Delta Beverages has said it will restart its outgrower scheme with farmers in order to guarantee supply of raw materials such as sorghum and barley as they pour in more capex to increase production capacity.
Speaking at an analyst briefing, Delta chief executive officer, Mr Matlhogonolo Valela said, “The company will start to utilize its farmers as they seek to ramp up production and reduce supply chain disruptions. We need to go back to utilizing our farmers and begin farming maize, sorghum and barley interchangeably.”
The Zimbabwe Stock Exchange-listed beverage maker has also embarked on capacity growth across all its sectors with four new production lines to be commissioned in the next six months.
The beverage producer said it will commission new lines for Super Chibuku, Chibuku, PET drinks and another Chibuku line in South Africa between now and May 2023.
This comes after the company admitted that it cannot increase the PET and Super Chibuku supply in the country as they have maxed out on production.
Mr Valela said, “The way we have seen our capacity on PET and Super Chibuku max out, we will see new lines coming into play with the PET line being commissioned in the first quarter and a new Super Chibuku line in May 2023 latest.”
This comes after the company said it ramped up Scud production to meet demand as Super production is maxed out and supply cannot be increased.
In the period under review, lager beer volume grew by 18 percent for the six months compared to prior year.
The chief executive said, “The increase in volumes was due to product supply stability that has benefited from the injection of returnable glass bottles and intense plant maintenance which was undertaken in the period under review”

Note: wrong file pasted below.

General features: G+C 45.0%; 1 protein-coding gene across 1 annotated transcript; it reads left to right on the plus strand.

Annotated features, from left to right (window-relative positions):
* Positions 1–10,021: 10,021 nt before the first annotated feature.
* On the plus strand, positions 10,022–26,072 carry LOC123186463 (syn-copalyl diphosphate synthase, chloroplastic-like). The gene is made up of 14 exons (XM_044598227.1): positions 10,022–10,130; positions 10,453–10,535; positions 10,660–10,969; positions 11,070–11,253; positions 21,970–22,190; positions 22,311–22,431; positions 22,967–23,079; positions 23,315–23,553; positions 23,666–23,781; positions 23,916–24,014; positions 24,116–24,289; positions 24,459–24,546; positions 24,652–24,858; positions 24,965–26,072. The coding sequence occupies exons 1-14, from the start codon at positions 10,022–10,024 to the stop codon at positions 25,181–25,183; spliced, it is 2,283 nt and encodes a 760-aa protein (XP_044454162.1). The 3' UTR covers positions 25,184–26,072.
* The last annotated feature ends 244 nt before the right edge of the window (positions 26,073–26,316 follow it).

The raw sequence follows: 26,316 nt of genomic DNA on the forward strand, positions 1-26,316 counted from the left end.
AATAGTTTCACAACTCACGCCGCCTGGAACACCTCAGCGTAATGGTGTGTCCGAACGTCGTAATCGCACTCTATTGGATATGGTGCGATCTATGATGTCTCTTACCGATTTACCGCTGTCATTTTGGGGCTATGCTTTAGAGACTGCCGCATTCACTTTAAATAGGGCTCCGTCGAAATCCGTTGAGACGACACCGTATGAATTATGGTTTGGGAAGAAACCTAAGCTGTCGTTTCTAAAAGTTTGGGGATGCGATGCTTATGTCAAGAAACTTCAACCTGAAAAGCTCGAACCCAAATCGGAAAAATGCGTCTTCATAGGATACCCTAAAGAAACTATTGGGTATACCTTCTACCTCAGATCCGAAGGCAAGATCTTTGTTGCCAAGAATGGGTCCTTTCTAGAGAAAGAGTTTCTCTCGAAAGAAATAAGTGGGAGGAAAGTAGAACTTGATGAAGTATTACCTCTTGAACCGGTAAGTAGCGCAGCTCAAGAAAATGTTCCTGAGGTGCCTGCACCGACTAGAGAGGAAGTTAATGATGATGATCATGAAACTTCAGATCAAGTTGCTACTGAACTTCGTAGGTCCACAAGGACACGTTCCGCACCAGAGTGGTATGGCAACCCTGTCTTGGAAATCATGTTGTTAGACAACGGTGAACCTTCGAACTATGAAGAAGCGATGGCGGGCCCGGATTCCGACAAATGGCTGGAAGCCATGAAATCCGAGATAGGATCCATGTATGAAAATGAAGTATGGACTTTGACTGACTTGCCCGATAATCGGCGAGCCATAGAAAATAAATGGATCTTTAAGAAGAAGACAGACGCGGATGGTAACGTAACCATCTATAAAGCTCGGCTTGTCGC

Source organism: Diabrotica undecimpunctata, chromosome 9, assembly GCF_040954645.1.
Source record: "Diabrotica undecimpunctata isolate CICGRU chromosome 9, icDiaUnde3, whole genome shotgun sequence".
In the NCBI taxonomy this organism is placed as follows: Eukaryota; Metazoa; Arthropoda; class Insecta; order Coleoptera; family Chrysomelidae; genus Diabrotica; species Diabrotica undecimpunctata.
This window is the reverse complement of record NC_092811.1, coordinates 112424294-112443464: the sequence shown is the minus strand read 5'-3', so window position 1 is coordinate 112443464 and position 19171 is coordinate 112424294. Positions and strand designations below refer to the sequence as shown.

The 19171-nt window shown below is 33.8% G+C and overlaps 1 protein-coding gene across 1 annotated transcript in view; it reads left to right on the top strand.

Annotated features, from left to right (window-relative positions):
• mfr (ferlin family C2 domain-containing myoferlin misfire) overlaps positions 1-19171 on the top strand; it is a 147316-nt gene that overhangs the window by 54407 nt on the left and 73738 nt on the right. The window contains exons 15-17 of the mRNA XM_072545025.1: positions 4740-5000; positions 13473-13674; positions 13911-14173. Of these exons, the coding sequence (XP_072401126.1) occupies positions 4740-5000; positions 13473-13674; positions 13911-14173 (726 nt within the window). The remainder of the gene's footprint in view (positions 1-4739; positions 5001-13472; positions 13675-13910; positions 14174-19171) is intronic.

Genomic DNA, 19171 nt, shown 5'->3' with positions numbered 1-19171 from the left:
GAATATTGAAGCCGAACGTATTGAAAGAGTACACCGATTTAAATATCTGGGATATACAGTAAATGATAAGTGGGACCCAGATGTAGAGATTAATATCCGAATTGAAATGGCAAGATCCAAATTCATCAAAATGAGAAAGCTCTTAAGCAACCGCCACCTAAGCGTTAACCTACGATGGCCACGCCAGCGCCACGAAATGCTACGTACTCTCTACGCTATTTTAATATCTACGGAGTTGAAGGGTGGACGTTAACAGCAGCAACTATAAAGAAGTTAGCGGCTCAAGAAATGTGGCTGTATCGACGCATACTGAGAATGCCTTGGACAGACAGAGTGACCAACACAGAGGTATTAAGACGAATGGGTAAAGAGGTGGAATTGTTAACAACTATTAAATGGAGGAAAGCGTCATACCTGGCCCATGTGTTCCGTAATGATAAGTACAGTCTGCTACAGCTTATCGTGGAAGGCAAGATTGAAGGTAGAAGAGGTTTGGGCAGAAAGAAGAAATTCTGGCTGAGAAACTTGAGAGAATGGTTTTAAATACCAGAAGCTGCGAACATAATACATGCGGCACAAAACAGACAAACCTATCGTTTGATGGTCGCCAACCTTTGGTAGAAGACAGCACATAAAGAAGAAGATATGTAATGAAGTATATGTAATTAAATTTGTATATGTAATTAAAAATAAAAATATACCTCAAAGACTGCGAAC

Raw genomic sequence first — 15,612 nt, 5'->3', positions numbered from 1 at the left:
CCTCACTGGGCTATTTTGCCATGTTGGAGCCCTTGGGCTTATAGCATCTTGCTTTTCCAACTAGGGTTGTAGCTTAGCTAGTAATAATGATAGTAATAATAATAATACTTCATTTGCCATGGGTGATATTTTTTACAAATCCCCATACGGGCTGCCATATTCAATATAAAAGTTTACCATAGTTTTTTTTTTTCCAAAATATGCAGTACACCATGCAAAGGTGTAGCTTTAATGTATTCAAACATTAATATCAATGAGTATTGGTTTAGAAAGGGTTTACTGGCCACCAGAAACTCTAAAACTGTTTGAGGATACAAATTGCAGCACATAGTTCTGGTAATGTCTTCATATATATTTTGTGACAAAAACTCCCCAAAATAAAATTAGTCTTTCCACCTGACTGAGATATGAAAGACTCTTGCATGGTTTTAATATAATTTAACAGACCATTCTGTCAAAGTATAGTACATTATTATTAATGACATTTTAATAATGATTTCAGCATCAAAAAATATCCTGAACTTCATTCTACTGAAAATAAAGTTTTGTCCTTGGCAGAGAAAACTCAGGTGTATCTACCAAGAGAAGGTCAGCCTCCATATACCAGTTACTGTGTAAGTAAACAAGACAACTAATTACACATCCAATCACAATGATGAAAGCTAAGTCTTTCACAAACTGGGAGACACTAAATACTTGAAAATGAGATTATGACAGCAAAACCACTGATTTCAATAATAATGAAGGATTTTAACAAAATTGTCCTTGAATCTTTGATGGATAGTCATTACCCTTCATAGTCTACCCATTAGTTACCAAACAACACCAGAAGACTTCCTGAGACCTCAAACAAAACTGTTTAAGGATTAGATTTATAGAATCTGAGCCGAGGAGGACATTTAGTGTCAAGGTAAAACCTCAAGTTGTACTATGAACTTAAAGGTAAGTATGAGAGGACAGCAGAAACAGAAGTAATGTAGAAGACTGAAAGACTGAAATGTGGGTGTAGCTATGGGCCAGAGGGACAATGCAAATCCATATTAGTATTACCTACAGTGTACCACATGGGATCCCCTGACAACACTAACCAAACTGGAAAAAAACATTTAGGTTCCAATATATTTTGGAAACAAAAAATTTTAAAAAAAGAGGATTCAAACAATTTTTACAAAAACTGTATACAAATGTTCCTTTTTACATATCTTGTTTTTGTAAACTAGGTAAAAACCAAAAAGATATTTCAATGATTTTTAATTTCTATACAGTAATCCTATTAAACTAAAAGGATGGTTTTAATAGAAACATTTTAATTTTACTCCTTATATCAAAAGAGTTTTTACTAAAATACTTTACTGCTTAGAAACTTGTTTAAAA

However, the company acknowledges that production capacity remains constrained and will be unlocked when a new plant is installed in the first half of 2023.
The supply of non-returnable bottles and cans was affected by regional shortages and supply chain disruptions as some material comes from the Middle East and India.
The sorghum beer volume in Zimbabwe grew by 14 percent for the half year compared to the prior year. The growth is driven by the revival of the Scud pack.
In terms of volumes for the six months to September 2022, the brewer sold a combined 2 084 hectolitres (Hls) of sorghum beer.
United National Breweries South Africa recorded a volume growth of 38 percent over the prior year, as the business focuses on winning back consumers into the category.
“There are ongoing efforts to expand the product range and to rationalise the production and distribution footprint. There is an encouraging uptake of Chibuku Super by the market.
In the same vein, Butterworths brewery, located in Eastern Cape province, has been reopened to address product supply and the cost of distribution,” Mr Valela added.
The volume decline at Natbrew in Zambia has halted with a growth of 7 percent in the second quarter as it was affected by an increase in excise tax in the jurisdiction.
According to Valela, the country needs to level the playing field in order to help traditional beer manufacturers. Despite the issue of excise tax, the Chibuku has made a great recovery making it one of the best-performing beers in the country.
Going forward, the focus is on revamping the route to consumer, market penetration with new pack formats and utilising the available Chibuku Super production capacity to cover the regional supply gaps.
The Sparkling beverages volume grew by 22 percent over the previous year.
“The growth is anchored by the increased market penetration of the returnable glass packs and better availability of packs and flavours but the supply of PET packs remains constrained and will be addressed by the investment in additional capacity which will be commissioned in the new year.
The category continues to recover market share despite the local currency pricing distortions,” the chief executive added
African Distillers (Afdis) recorded a volume growth of 11 percent for the half year.
The wine volume grew by 24 percent driven by the improved availability of locally produced brands. The business commissioned a new PET line and commenced the local fermentation of ciders.
The volumes at Schweppes were flat on last year due to the shortages of juice concentrates at the beginning of the period.
The intake of juicing fruit at the Beitbridge Juice plant improved significantly and will provide adequate cover until the new season next year.
Nampak Zimbabwe continues to benefit from the volume recoveries in the beverages and other consumer sectors.